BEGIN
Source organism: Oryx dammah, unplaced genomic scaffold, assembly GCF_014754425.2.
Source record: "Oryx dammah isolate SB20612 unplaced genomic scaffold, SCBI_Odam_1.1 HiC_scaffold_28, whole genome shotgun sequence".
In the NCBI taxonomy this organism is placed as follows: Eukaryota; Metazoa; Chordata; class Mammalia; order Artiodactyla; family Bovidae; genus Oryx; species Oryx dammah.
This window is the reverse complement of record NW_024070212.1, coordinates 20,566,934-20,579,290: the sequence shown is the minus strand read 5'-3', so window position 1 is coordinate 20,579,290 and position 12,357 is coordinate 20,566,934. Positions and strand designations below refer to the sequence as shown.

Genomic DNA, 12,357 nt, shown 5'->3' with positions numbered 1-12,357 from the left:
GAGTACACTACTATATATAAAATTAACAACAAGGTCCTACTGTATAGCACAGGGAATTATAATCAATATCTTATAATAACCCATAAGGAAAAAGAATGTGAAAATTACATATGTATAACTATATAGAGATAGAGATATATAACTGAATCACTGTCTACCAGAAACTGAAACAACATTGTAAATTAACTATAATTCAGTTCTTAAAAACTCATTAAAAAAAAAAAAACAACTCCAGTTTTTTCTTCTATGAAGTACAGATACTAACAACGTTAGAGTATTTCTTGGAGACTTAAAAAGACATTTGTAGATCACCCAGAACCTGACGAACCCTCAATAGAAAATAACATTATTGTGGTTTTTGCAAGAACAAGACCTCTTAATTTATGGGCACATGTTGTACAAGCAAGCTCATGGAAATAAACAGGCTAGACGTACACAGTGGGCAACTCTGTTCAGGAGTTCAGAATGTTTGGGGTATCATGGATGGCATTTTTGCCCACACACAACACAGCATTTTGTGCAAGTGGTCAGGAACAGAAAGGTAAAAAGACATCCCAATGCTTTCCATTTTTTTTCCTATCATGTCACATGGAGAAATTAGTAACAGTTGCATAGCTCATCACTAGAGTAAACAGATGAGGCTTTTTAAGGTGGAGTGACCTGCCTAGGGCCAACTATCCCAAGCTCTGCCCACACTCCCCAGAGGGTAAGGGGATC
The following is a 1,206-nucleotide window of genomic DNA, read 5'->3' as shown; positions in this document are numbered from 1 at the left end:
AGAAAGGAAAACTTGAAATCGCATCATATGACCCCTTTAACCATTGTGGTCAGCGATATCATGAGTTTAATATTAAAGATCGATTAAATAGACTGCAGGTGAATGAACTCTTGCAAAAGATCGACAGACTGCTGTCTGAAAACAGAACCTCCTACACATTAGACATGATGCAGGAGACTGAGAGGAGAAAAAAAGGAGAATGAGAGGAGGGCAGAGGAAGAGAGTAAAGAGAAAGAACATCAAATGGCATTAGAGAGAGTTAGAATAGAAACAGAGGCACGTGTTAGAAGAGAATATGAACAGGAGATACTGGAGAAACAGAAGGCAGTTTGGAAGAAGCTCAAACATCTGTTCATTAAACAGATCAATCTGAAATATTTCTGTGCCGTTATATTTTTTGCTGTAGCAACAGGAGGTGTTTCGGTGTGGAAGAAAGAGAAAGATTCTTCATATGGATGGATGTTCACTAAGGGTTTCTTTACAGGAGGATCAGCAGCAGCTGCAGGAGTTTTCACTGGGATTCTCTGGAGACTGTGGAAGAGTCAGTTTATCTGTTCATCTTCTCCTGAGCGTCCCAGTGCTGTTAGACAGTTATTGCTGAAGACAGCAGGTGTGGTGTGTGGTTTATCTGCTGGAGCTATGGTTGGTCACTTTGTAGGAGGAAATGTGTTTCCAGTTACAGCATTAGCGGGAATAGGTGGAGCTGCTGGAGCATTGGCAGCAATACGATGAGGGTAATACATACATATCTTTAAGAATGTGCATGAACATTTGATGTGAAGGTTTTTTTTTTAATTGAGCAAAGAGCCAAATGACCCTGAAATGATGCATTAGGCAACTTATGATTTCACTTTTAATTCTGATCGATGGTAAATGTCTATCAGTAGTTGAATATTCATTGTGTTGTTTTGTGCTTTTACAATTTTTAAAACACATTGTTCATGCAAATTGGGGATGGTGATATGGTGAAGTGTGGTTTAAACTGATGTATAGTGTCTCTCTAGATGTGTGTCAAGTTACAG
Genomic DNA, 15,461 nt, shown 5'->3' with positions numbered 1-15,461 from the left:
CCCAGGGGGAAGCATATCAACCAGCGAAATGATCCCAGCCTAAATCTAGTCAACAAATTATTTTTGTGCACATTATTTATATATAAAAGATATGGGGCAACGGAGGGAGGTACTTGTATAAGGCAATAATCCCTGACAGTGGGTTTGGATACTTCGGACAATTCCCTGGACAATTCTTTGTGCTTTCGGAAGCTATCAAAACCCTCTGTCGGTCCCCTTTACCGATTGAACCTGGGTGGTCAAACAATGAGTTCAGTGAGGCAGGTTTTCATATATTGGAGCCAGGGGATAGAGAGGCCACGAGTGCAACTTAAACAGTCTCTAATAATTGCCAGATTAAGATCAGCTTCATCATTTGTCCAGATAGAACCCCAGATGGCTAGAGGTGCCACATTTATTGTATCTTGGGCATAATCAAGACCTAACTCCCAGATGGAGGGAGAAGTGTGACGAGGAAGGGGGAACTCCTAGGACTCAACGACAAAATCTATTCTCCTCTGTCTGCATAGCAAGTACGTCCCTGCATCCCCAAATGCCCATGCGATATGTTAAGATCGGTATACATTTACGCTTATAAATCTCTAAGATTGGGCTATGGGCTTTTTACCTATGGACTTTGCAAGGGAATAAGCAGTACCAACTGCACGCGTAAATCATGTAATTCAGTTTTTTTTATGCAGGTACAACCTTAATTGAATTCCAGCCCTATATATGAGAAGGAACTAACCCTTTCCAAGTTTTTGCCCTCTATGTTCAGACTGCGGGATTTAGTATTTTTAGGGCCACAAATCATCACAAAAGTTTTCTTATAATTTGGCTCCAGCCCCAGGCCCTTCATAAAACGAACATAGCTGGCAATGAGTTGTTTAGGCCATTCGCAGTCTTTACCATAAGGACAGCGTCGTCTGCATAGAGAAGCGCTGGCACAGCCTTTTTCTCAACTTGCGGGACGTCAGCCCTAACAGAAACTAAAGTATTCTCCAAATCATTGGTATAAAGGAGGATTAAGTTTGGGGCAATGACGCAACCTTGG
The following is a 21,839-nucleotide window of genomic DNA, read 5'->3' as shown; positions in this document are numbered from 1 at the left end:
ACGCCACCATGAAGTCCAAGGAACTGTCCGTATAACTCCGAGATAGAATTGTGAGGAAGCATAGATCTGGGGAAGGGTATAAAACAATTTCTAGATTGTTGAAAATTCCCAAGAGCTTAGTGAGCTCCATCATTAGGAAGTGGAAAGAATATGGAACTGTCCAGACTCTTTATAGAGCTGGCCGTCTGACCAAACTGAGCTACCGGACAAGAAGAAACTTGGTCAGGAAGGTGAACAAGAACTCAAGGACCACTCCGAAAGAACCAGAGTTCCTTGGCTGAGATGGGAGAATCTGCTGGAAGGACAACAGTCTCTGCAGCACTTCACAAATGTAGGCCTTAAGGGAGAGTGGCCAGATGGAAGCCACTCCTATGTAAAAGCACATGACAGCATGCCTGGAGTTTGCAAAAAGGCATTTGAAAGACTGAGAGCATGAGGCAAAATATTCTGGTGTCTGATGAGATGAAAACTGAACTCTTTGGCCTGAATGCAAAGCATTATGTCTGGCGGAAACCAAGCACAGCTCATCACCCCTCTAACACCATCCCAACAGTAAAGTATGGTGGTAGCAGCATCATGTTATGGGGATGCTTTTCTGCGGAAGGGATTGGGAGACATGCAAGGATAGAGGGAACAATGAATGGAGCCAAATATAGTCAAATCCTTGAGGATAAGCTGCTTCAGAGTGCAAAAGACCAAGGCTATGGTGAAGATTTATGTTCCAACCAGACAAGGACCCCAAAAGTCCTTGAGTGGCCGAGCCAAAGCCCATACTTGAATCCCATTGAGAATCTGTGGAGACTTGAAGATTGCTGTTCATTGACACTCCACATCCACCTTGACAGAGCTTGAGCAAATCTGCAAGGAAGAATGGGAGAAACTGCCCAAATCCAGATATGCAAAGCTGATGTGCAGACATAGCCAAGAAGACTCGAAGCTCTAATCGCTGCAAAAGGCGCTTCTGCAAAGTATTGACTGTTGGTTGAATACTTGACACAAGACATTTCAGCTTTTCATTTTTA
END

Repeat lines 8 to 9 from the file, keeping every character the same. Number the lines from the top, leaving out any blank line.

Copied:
AGAAAGGAAAACTTGAAATCGCATCATATGACCCCTTTAACCATTGTGGTCAGCGATATCATGAGTTTAATATTAAAGATCGATTAAATAGACTGCAGGTGAATGAACTCTTGCAAAAGATCGACAGACTGCTGTCTGAAAACAGAACCTCCTACACATTAGACATGATGCAGGAGACTGAGAGGAGAAAAAAAGGAGAATGAGAGGAGGGCAGAGGAAGAGAGTAAAGAGAAAGAACATCAAATGGCATTAGAGAGAGTTAGAATAGAAACAGAGGCACGTGTTAGAAGAGAATATGAACAGGAGATACTGGAGAAACAGAAGGCAGTTTGGAAGAAGCTCAAACATCTGTTCATTAAACAGATCAATCTGAAATATTTCTGTGCCGTTATATTTTTTGCTGTAGCAACAGGAGGTGTTTCGGTGTGGAAGAAAGAGAAAGATTCTTCATATGGATGGATGTTCACTAAGGGTTTCTTTACAGGAGGATCAGCAGCAGCTGCAGGAGTTTTCACTGGGATTCTCTGGAGACTGTGGAAGAGTCAGTTTATCTGTTCATCTTCTCCTGAGCGTCCCAGTGCTGTTAGACAGTTATTGCTGAAGACAGCAGGTGTGGTGTGTGGTTTATCTGCTGGAGCTATGGTTGGTCACTTTGTAGGAGGAAATGTGTTTCCAGTTACAGCATTAGCGGGAATAGGTGGAGCTGCTGGAGCATTGGCAGCAATACGATGAGGGTAATACATACATATCTTTAAGAATGTGCATGAACATTTGATGTGAAGGTTTTTTTTTTAATTGAGCAAAGAGCCAAATGACCCTGAAATGATGCATTAGGCAACTTATGATTTCACTTTTAATTCTGATCGATGGTAAATGTCTATCAGTAGTTGAATATTCATTGTGTTGTTTTGTGCTTTTACAATTTTTAAAACACATTGTTCATGCAAATTGGGGATGGTGATATGGTGAAGTGTGGTTTAAACTGATGTATAGTGTCTCTCTAGATGTGTGTCAAGTTACAG
Genomic DNA, 15,461 nt, shown 5'->3' with positions numbered 1-15,461 from the left: